The light twinkle of the eyes and grin of James (Fuzzy) Randolph was always at the ready for storytelling, music and laughter. His joy brought happiness to anyone just being around him. Even the most down person couldn’t help being lifted up by the sound of a favorite song on a trilling harmonica.
That’s what he gave, truly unabashed, himself. He brought people out of the dark and gave so many a feeling of belonging. He embraced everyone with his wit, compassion and knowledge. He sang and jumped around like a merry elf. His vast knowledge of archeology and geology told in his unfaltering voice made people absorb anything and everything around them. How can you not want to listen and dissect the alchemical curiosity of this man? He just was who he was. A renaissance man — generous and fascinating.
I remember when I first met him in elementary school. My teacher took the class down to the museum at Waynesburg College. Fuzzy offered any of us a million dollars if we could lift a giant piece of meteor. I don’t even know how they got it into the corner! Laughter was always part of visiting the museum.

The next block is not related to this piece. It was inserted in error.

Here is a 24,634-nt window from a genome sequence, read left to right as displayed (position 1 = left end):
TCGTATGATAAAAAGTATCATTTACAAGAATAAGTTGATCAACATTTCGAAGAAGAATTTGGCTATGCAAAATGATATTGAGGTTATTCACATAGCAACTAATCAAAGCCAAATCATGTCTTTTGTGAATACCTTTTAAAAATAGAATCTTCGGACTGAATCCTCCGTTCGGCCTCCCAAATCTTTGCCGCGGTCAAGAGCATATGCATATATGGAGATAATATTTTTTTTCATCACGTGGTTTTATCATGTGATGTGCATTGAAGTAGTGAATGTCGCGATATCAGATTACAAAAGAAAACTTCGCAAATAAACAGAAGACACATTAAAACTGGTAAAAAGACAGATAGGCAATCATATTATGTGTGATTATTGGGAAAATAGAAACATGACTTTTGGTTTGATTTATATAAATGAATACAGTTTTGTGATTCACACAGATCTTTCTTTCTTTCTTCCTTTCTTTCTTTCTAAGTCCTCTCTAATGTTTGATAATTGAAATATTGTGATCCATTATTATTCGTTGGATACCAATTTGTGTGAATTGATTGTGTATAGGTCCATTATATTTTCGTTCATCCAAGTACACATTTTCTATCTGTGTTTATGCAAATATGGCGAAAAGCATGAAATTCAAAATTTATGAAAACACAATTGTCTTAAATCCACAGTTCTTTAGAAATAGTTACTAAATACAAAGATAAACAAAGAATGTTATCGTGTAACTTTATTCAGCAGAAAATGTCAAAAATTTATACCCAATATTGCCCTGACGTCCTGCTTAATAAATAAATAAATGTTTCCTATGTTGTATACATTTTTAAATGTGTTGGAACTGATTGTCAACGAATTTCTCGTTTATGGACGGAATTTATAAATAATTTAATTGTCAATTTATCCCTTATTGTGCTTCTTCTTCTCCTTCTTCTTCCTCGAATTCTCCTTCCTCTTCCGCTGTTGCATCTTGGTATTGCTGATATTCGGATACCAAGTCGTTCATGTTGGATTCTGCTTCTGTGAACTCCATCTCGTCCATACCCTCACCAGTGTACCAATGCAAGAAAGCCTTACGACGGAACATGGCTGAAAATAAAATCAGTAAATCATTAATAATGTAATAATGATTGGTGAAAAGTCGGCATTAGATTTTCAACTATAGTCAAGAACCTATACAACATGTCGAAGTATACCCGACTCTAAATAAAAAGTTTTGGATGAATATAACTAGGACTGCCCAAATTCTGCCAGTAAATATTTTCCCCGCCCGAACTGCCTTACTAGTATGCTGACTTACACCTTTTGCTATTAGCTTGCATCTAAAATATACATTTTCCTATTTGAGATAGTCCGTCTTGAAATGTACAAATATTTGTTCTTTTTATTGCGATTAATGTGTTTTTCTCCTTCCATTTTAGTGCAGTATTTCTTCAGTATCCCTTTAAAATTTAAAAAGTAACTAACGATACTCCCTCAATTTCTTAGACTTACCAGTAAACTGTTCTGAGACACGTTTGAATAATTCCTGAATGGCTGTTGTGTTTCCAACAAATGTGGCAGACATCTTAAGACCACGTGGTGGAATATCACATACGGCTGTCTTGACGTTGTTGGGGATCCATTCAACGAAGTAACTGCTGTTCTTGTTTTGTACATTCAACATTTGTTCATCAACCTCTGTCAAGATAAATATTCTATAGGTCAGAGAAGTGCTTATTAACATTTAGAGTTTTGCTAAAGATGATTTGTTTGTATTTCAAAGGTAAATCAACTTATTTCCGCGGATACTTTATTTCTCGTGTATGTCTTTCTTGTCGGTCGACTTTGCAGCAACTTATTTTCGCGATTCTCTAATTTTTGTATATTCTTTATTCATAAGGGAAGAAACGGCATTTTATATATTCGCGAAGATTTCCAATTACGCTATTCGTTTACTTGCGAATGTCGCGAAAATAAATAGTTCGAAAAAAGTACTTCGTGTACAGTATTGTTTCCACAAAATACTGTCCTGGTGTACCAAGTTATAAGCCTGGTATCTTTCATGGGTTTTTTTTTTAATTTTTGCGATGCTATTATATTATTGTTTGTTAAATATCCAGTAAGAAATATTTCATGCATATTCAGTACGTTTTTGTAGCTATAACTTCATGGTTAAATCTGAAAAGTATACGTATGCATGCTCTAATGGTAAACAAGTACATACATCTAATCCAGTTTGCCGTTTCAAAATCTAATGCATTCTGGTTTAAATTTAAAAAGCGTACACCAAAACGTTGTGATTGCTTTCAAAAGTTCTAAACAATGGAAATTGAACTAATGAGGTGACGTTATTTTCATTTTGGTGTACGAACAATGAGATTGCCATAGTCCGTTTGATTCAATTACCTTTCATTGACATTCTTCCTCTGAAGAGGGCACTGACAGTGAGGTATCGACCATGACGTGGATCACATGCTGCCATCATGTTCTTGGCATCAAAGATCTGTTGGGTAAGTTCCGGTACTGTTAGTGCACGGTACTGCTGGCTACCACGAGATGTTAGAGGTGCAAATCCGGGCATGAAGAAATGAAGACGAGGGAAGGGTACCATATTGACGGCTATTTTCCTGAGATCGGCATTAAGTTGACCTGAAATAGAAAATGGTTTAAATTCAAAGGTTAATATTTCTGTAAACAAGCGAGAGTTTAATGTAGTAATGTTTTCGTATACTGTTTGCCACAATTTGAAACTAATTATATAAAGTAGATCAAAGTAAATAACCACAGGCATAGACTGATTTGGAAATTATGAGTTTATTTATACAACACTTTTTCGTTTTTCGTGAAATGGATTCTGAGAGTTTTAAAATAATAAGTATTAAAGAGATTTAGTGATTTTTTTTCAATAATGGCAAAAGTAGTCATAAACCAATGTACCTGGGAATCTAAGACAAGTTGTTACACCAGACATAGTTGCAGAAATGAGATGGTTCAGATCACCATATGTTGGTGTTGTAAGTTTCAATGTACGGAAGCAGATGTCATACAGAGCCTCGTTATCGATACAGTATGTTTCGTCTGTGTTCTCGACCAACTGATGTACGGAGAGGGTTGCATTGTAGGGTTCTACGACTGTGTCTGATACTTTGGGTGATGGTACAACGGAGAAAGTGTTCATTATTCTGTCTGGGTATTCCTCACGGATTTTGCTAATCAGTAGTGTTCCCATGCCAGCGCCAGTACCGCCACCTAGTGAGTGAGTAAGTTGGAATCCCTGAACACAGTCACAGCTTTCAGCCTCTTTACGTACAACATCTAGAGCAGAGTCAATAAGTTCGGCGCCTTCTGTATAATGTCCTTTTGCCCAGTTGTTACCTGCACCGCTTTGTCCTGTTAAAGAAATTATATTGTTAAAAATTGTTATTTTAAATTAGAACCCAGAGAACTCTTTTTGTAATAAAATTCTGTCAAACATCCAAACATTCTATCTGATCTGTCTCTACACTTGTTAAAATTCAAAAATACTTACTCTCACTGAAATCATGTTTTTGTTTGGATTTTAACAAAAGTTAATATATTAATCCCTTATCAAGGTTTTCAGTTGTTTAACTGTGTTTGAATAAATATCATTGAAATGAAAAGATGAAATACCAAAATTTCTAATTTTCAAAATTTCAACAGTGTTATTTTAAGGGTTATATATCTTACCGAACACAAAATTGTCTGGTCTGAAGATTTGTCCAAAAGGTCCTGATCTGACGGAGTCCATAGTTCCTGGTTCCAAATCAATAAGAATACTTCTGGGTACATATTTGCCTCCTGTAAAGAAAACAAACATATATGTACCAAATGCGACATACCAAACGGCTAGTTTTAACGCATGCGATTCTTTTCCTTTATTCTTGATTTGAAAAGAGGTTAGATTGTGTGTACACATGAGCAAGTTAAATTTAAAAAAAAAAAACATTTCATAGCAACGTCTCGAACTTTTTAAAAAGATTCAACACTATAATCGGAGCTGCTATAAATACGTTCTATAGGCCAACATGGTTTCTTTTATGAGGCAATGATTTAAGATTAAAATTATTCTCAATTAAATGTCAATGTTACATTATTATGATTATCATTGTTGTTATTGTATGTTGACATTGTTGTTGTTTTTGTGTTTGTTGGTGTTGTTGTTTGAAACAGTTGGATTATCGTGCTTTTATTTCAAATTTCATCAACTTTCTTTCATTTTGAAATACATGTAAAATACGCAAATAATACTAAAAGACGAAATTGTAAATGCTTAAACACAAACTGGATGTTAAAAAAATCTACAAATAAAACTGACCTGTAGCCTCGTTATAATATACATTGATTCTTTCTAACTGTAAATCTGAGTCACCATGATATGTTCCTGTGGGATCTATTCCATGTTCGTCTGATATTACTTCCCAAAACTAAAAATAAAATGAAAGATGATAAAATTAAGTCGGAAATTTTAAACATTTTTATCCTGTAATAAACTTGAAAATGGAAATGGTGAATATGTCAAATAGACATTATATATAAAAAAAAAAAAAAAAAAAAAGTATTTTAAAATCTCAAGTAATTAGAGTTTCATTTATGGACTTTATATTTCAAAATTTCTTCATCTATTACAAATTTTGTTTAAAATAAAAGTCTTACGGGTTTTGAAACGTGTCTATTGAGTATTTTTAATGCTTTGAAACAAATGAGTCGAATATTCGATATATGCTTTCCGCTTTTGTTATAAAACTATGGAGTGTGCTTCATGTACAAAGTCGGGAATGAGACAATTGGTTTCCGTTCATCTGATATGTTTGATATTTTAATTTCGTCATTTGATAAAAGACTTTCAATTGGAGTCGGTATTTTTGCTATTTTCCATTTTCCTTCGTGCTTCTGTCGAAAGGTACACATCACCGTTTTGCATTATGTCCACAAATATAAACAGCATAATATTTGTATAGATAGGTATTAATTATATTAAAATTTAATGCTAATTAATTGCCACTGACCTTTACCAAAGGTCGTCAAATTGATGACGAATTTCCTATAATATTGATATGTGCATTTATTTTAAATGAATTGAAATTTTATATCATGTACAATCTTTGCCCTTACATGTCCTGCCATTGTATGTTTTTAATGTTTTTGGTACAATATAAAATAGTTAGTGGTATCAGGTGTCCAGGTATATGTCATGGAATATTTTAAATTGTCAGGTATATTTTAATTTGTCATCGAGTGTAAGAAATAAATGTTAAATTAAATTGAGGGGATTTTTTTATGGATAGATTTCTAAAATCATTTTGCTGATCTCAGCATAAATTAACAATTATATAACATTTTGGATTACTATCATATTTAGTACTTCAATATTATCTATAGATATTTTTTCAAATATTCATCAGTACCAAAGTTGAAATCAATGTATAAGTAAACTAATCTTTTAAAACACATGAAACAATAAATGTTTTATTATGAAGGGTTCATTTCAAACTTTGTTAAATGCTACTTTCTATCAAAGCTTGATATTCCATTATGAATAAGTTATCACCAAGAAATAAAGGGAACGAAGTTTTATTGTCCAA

Walking in the woods one day, I found a larger cementation of shale sticking out of the ground. Part of the top half had a shave detached, so I took it to Fuzzy and he explained to me it was a precopterous fossil — a fern over two hundred million years old. He also took me on a tour of several other areas of the museum where he showed me a petrified tree trunk, which was really a stem of a precopterous fern.
I began to bring anything that interested me to the museum to show him. He helped me sort out my shell collection. I brought him old animal bones; I showed him different fossils and rocks I wanted to know more about. He was always willing to let me learn all I wanted and share the interests of someone who was interested in artifacts.
He was like that with everyone. His longing to share and his compassion and humor are cherished memories we all have. I’m thankful I could call him a friend. He helped me grow and develop my mind. His dedication to this county and world were one of a kind, and his enthusiasm helped bring people of all over to follow in his footsteps and be better at what we ourselves try to achieve.
He did it effortlessly.
One of the best things is that he let everyone know we can all be this bright light in other people’s lives. He gave us a remarkable gift. By showing us how simple it is to care and to question, he brought us a deeper understanding of ourselves.
He left us a legacy not just in memories, and music, and stories, but through the spirit to endure.
Catherine J. Blystone,